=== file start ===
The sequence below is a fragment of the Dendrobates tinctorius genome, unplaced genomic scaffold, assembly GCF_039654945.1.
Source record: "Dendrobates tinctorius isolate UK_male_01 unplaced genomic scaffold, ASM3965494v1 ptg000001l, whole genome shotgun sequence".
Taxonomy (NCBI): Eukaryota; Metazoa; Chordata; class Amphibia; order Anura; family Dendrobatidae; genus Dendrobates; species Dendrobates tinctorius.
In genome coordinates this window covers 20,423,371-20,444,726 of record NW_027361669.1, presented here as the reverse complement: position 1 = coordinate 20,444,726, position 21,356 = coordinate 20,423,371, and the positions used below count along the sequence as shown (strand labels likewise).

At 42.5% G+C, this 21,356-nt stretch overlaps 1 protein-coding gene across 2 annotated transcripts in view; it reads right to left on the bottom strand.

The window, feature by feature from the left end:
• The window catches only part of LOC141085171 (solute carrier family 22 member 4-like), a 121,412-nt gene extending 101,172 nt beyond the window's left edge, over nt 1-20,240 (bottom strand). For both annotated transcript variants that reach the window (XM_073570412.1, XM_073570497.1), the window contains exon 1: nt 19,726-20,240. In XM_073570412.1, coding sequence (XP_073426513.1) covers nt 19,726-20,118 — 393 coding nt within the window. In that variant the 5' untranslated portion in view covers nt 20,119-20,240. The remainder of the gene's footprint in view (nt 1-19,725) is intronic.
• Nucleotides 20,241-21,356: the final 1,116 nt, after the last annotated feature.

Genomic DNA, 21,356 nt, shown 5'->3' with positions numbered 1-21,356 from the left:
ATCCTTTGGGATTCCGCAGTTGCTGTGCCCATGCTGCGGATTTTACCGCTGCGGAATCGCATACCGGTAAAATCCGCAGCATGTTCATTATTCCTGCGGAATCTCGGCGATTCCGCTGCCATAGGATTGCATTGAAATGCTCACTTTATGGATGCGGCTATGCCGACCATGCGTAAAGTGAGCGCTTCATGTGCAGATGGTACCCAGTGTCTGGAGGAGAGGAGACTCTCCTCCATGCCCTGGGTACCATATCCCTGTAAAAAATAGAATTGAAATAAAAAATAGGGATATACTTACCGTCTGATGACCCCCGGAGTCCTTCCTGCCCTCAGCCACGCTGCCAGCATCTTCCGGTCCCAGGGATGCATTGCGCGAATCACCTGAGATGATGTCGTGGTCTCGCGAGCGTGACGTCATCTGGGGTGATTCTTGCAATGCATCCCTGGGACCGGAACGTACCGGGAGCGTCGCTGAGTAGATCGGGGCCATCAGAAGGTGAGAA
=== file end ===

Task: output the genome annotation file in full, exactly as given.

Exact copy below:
The sequence below is a fragment of the Dendrobates tinctorius genome, unplaced genomic scaffold, assembly GCF_039654945.1.
Source record: "Dendrobates tinctorius isolate UK_male_01 unplaced genomic scaffold, ASM3965494v1 ptg000001l, whole genome shotgun sequence".
Taxonomy (NCBI): Eukaryota; Metazoa; Chordata; class Amphibia; order Anura; family Dendrobatidae; genus Dendrobates; species Dendrobates tinctorius.
In genome coordinates this window covers 20,423,371-20,444,726 of record NW_027361669.1, presented here as the reverse complement: position 1 = coordinate 20,444,726, position 21,356 = coordinate 20,423,371, and the positions used below count along the sequence as shown (strand labels likewise).

At 42.5% G+C, this 21,356-nt stretch overlaps 1 protein-coding gene across 2 annotated transcripts in view; it reads right to left on the bottom strand.

The window, feature by feature from the left end:
• The window catches only part of LOC141085171 (solute carrier family 22 member 4-like), a 121,412-nt gene extending 101,172 nt beyond the window's left edge, over nt 1-20,240 (bottom strand). For both annotated transcript variants that reach the window (XM_073570412.1, XM_073570497.1), the window contains exon 1: nt 19,726-20,240. In XM_073570412.1, coding sequence (XP_073426513.1) covers nt 19,726-20,118 — 393 coding nt within the window. In that variant the 5' untranslated portion in view covers nt 20,119-20,240. The remainder of the gene's footprint in view (nt 1-19,725) is intronic.
• Nucleotides 20,241-21,356: the final 1,116 nt, after the last annotated feature.

Genomic DNA, 21,356 nt, shown 5'->3' with positions numbered 1-21,356 from the left:
ATCCTTTGGGATTCCGCAGTTGCTGTGCCCATGCTGCGGATTTTACCGCTGCGGAATCGCATACCGGTAAAATCCGCAGCATGTTCATTATTCCTGCGGAATCTCGGCGATTCCGCTGCCATAGGATTGCATTGAAATGCTCACTTTATGGATGCGGCTATGCCGACCATGCGTAAAGTGAGCGCTTCATGTGCAGATGGTACCCAGTGTCTGGAGGAGAGGAGACTCTCCTCCATGCCCTGGGTACCATATCCCTGTAAAAAATAGAATTGAAATAAAAAATAGGGATATACTTACCGTCTGATGACCCCCGGAGTCCTTCCTGCCCTCAGCCACGCTGCCAGCATCTTCCGGTCCCAGGGATGCATTGCGCGAATCACCTGAGATGATGTCGTGGTCTCGCGAGCGTGACGTCATCTGGGGTGATTCTTGCAATGCATCCCTGGGACCGGAACGTACCGGGAGCGTCGCTGAGTAGATCGGGGCCATCAGAAGGTGAGAA